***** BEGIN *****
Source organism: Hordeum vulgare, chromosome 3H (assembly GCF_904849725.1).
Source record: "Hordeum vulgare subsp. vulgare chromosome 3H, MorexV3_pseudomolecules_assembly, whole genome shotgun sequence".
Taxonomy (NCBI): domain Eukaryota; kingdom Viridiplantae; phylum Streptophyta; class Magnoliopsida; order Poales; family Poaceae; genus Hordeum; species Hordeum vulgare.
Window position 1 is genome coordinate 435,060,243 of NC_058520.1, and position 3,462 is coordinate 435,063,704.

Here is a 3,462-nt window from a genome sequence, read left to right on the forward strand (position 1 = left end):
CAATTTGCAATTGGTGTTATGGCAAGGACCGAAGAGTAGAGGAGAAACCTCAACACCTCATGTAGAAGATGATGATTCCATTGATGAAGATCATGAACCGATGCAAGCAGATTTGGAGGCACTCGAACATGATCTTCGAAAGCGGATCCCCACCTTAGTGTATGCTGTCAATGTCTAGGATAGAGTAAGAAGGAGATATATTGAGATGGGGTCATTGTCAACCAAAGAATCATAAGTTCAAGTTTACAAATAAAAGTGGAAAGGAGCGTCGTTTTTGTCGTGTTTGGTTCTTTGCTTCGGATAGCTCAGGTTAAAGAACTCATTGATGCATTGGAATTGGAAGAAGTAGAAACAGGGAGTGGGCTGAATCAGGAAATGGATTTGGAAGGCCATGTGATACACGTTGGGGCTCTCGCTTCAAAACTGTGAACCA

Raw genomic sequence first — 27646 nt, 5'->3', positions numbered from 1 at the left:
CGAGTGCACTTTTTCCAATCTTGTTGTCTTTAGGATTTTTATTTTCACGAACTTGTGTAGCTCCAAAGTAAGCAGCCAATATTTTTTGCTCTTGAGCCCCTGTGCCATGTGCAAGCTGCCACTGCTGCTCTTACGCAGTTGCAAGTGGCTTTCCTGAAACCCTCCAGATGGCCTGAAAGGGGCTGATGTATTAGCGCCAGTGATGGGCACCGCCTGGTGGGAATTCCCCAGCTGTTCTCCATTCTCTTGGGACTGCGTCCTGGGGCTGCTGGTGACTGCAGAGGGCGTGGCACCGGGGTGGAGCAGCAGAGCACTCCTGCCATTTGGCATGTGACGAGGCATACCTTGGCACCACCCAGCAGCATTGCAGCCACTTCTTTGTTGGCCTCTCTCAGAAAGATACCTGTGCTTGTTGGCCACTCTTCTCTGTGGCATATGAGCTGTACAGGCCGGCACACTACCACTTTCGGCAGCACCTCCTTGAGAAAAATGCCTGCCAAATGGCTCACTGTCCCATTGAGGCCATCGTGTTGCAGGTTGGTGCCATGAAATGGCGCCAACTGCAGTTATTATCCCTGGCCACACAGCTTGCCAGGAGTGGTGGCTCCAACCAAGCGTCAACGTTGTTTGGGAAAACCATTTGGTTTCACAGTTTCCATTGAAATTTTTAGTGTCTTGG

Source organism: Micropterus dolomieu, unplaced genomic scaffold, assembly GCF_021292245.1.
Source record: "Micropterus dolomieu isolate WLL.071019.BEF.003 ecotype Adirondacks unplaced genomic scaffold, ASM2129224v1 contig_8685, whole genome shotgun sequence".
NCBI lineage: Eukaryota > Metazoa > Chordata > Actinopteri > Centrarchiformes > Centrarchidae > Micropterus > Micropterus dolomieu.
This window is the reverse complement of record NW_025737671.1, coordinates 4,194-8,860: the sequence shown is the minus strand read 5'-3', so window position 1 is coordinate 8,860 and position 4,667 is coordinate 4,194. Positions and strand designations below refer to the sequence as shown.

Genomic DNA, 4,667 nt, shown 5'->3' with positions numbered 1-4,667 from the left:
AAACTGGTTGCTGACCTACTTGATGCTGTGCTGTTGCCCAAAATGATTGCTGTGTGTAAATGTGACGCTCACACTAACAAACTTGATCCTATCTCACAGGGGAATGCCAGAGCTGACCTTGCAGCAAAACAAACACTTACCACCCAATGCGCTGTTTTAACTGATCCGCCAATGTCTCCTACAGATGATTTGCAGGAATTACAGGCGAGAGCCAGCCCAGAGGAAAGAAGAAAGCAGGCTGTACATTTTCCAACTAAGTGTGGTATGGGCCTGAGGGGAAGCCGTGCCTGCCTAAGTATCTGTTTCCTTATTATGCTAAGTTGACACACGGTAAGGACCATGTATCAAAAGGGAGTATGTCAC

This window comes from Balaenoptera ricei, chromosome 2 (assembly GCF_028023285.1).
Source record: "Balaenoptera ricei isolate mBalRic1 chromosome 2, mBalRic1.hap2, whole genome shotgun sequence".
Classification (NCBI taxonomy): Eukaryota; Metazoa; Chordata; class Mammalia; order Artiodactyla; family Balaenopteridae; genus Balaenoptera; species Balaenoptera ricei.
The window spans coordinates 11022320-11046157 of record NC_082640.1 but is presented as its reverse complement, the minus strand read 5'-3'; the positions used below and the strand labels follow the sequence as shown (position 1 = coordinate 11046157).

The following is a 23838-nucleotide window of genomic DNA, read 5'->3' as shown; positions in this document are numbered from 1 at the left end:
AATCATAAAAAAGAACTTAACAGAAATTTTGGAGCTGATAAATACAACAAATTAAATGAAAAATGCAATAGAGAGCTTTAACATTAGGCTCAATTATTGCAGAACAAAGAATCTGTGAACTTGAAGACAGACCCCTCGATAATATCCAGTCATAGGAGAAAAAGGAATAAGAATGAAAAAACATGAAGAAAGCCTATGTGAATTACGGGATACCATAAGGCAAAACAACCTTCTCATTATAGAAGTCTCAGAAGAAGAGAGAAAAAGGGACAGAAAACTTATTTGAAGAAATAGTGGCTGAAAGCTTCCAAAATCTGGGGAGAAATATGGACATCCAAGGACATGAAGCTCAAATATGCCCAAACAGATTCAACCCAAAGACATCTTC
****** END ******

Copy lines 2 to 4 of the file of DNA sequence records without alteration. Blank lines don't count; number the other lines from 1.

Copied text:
Source record: "Hordeum vulgare subsp. vulgare chromosome 3H, MorexV3_pseudomolecules_assembly, whole genome shotgun sequence".
Taxonomy (NCBI): domain Eukaryota; kingdom Viridiplantae; phylum Streptophyta; class Magnoliopsida; order Poales; family Poaceae; genus Hordeum; species Hordeum vulgare.
Window position 1 is genome coordinate 435,060,243 of NC_058520.1, and position 3,462 is coordinate 435,063,704.